117 hospitalizations during unusually long 2018-2019 flu season
Mesa County saw a longer than usual influenza, or flu, season last year. The season was unique in that it had two waves of flu that impacted residents, including a change in the dominant strain of the virus, midway through the season.
In total 117 people were hospitalized during the 2018-2019 season, which was down from the previous year. During the record 2017-2018 season, there were 232 people in Mesa County hospitalized with the flu.
As part of our continuing effort to use data to inform decisions and policy, Mesa County Public Health (MCPH) has compiled the 2018-2019 Influenza Report. The report outlines not only the number of cases and demographic information but also includes some key takeaways, and public health recommendations, such as the need for expanded access to primary care to reduce the number of emergency department visits due to influenza. Other public health recommendations in the report are to:
Mesa County Public Health is also working to inform our community about influenza. The ‘stomach flu’ is oftentimes used in casual conversation to describe the flu. In reality, influenza is a respiratory illness. Symptoms typically include fever, cough, sore throat, fatigue and muscle or body aches. Sometimes, nausea is associated with the influenza virus, but it’s more common in children than adults.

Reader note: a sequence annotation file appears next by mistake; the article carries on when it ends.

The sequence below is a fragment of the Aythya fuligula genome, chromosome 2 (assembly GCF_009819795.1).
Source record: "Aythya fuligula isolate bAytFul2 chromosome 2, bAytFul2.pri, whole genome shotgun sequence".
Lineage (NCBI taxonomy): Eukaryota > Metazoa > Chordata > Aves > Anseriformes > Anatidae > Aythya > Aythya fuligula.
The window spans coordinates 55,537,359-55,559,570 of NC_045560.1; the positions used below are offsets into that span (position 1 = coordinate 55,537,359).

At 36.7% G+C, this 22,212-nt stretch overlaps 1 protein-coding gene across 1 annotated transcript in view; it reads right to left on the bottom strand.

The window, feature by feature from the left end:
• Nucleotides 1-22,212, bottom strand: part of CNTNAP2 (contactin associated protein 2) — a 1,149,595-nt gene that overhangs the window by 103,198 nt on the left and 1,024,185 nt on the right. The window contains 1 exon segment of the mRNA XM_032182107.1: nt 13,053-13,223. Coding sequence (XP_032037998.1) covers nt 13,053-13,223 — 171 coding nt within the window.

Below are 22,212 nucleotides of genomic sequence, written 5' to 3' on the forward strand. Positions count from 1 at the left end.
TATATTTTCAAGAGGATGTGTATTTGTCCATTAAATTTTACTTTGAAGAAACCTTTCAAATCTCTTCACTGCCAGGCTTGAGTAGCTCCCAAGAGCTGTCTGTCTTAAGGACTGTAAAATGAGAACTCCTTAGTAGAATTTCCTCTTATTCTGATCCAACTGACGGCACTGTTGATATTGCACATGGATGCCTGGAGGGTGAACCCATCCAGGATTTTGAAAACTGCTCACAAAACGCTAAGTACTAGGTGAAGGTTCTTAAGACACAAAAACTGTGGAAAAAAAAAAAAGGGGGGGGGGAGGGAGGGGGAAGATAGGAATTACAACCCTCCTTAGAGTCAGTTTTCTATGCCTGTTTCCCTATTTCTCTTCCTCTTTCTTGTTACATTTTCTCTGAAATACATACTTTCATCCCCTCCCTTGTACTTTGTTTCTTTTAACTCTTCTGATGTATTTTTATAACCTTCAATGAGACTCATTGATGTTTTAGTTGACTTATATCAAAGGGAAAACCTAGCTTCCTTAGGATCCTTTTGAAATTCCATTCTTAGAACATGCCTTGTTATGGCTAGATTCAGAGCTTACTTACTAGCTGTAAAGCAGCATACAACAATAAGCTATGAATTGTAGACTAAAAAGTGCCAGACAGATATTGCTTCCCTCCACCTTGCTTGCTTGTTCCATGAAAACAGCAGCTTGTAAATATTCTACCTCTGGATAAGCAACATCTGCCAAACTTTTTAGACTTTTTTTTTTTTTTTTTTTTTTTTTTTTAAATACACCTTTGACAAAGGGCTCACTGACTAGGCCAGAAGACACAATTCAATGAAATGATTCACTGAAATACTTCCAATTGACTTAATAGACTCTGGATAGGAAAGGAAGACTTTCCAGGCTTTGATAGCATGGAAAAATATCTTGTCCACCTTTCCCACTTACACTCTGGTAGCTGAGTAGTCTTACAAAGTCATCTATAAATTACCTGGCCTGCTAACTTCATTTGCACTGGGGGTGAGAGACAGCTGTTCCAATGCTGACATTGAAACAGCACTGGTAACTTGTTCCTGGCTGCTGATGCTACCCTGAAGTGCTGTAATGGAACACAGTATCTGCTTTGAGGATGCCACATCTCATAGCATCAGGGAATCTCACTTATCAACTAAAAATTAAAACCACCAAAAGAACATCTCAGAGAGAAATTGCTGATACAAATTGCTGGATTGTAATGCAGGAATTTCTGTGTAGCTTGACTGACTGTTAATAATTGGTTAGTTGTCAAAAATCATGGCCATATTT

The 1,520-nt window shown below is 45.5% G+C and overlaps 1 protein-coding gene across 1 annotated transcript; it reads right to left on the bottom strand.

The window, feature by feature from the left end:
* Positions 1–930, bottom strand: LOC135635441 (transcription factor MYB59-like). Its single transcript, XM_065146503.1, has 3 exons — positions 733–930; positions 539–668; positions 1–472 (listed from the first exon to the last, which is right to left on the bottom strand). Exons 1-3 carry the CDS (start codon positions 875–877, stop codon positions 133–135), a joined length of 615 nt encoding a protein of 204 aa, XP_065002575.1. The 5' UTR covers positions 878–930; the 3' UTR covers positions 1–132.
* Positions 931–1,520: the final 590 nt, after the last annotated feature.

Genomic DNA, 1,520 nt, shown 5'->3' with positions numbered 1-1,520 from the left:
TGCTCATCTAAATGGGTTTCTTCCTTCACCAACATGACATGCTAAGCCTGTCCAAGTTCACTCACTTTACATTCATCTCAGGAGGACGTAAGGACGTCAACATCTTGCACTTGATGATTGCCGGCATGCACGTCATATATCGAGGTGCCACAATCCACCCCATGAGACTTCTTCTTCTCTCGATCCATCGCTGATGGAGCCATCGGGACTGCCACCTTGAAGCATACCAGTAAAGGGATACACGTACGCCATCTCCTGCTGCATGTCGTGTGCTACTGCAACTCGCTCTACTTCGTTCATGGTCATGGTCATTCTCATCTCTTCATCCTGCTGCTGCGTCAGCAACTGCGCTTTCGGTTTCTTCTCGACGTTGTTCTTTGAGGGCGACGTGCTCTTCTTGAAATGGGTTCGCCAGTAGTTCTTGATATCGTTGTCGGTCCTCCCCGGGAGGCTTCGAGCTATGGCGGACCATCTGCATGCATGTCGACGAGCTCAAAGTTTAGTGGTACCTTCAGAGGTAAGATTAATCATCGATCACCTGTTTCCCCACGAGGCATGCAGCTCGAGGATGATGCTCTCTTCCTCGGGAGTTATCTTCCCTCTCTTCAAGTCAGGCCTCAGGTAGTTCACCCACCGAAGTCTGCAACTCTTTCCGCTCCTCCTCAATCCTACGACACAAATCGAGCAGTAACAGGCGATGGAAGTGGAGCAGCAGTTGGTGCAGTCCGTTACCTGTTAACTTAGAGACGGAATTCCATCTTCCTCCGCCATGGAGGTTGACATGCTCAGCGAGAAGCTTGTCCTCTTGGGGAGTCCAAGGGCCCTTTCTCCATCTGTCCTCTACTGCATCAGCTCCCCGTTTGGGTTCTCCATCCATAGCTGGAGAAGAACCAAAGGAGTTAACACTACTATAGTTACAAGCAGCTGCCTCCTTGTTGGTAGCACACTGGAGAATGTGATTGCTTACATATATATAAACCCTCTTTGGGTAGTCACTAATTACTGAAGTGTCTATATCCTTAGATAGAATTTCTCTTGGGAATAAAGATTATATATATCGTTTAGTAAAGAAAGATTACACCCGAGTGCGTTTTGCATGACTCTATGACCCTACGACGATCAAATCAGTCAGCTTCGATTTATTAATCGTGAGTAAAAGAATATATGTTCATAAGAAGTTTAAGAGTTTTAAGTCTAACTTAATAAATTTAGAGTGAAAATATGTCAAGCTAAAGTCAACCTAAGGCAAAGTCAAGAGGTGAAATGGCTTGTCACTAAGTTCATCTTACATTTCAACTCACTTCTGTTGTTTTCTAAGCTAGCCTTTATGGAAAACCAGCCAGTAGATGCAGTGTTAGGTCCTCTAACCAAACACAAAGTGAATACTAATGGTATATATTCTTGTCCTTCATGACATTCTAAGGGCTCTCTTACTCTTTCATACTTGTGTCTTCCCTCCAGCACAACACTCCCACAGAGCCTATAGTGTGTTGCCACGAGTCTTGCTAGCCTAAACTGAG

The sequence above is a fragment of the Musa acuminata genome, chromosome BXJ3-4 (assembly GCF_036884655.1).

An annual seasonal flu vaccine is the best way to help protect against the flu. Among adults in Mesa County, about 40% report getting their annual flu shot. The Healthy People 2020 goal is for 70% of adults to report receiving the yearly flu vaccine.
The Centers for Disease Control and Prevention (CDC) recommends annual influenza vaccination for everyone 6 months and older. Mesa County Public Health’s clinic offers the influenza vaccine and serves all patients regardless of ability to pay. Walk-ins welcome.
Flu Clinic Information